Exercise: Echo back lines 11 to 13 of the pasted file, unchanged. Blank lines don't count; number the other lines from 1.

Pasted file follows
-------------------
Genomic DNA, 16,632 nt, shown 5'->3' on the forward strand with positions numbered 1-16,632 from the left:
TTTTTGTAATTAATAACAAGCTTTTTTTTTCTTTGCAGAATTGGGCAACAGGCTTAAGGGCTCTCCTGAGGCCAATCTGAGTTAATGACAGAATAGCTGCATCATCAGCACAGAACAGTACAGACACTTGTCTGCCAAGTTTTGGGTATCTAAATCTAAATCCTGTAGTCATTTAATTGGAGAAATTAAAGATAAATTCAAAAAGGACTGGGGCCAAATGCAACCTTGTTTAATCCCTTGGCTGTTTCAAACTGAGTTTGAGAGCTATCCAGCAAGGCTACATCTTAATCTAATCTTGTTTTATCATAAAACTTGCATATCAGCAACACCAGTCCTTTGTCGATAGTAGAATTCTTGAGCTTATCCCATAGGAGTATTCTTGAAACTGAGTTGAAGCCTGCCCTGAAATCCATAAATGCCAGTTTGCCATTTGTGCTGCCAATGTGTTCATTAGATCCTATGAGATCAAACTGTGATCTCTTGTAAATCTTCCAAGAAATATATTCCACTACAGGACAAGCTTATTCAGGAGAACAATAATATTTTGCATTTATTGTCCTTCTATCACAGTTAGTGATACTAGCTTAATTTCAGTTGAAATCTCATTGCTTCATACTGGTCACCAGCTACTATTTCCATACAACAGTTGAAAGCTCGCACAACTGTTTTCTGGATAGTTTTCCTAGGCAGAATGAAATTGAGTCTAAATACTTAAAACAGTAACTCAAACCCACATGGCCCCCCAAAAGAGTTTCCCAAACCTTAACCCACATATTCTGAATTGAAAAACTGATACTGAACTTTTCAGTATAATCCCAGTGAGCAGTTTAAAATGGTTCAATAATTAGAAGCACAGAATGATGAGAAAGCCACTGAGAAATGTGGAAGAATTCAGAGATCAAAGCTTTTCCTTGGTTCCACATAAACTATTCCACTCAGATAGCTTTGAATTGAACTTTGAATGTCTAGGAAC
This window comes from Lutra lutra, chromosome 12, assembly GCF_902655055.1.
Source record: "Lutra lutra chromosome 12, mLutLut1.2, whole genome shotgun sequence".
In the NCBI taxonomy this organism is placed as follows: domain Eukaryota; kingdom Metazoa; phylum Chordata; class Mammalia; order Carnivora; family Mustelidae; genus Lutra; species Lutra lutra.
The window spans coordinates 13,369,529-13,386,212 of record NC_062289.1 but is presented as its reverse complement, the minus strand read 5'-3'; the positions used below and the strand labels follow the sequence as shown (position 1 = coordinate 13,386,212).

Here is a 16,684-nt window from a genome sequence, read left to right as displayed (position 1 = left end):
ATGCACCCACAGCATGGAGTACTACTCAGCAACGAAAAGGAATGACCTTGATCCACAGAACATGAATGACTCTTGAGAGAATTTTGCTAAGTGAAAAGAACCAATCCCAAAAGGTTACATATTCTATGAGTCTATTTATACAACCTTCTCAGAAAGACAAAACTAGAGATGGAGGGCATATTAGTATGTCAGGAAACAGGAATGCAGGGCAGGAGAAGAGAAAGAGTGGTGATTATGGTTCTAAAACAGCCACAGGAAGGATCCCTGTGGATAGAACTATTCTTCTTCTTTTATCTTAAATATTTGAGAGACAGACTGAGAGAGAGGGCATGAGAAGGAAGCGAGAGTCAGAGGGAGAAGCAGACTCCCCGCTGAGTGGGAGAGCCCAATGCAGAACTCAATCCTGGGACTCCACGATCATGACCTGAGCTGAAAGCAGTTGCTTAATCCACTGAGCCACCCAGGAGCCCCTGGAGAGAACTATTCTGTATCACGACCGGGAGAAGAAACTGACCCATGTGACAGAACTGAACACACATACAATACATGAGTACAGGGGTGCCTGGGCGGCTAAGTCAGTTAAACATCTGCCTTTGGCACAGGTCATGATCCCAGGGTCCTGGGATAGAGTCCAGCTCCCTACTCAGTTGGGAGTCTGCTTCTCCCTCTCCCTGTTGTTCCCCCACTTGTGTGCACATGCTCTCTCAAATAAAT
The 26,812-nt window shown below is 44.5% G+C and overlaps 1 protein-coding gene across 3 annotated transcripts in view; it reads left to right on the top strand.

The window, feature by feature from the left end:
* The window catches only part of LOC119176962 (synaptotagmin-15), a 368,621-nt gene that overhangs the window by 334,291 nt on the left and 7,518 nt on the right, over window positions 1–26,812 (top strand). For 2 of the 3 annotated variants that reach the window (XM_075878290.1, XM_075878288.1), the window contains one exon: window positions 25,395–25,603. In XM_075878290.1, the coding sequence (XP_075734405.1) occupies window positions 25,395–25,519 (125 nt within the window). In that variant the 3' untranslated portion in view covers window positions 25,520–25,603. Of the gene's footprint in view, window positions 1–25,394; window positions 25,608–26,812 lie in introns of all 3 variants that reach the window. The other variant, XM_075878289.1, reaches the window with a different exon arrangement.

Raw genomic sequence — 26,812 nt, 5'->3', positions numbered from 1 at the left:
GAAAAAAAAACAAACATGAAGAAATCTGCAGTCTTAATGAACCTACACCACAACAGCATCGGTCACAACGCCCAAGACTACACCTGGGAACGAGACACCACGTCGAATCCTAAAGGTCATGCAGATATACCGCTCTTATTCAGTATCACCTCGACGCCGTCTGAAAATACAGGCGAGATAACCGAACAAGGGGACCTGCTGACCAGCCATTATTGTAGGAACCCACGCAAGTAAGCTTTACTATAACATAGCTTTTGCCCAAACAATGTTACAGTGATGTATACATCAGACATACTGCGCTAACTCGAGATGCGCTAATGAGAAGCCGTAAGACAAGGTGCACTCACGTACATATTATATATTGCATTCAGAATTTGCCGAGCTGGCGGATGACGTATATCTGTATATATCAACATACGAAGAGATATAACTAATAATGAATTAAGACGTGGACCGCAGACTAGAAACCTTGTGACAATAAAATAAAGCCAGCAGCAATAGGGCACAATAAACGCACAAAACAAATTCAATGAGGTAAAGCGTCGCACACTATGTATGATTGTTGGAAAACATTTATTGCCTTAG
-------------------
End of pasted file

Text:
* The window catches only part of LOC119176962 (synaptotagmin-15), a 368,621-nt gene that overhangs the window by 334,291 nt on the left and 7,518 nt on the right, over window positions 1–26,812 (top strand). For 2 of the 3 annotated variants that reach the window (XM_075878290.1, XM_075878288.1), the window contains one exon: window positions 25,395–25,603. In XM_075878290.1, the coding sequence (XP_075734405.1) occupies window positions 25,395–25,519 (125 nt within the window). In that variant the 3' untranslated portion in view covers window positions 25,520–25,603. Of the gene's footprint in view, window positions 1–25,394; window positions 25,608–26,812 lie in introns of all 3 variants that reach the window. The other variant, XM_075878289.1, reaches the window with a different exon arrangement.

Raw genomic sequence — 26,812 nt, 5'->3', positions numbered from 1 at the left:
GAAAAAAAAACAAACATGAAGAAATCTGCAGTCTTAATGAACCTACACCACAACAGCATCGGTCACAACGCCCAAGACTACACCTGGGAACGAGACACCACGTCGAATCCTAAAGGTCATGCAGATATACCGCTCTTATTCAGTATCACCTCGACGCCGTCTGAAAATACAGGCGAGATAACCGAACAAGGGGACCTGCTGACCAGCCATTATTGTAGGAACCCACGCAAGTAAGCTTTACTATAACATAGCTTTTGCCCAAACAATGTTACAGTGATGTATACATCAGACATACTGCGCTAACTCGAGATGCGCTAATGAGAAGCCGTAAGACAAGGTGCACTCACGTACATATTATATATTGCATTCAGAATTTGCCGAGCTGGCGGATGACGTATATCTGTATATATCAACATACGAAGAGATATAACTAATAATGAATTAAGACGTGGACCGCAGACTAGAAACCTTGTGACAATAAAATAAAGCCAGCAGCAATAGGGCACAATAAACGCACAAAACAAATTCAATGAGGTAAAGCGTCGCACACTATGTATGATTGTTGGAAAACATTTATTGCCTTAG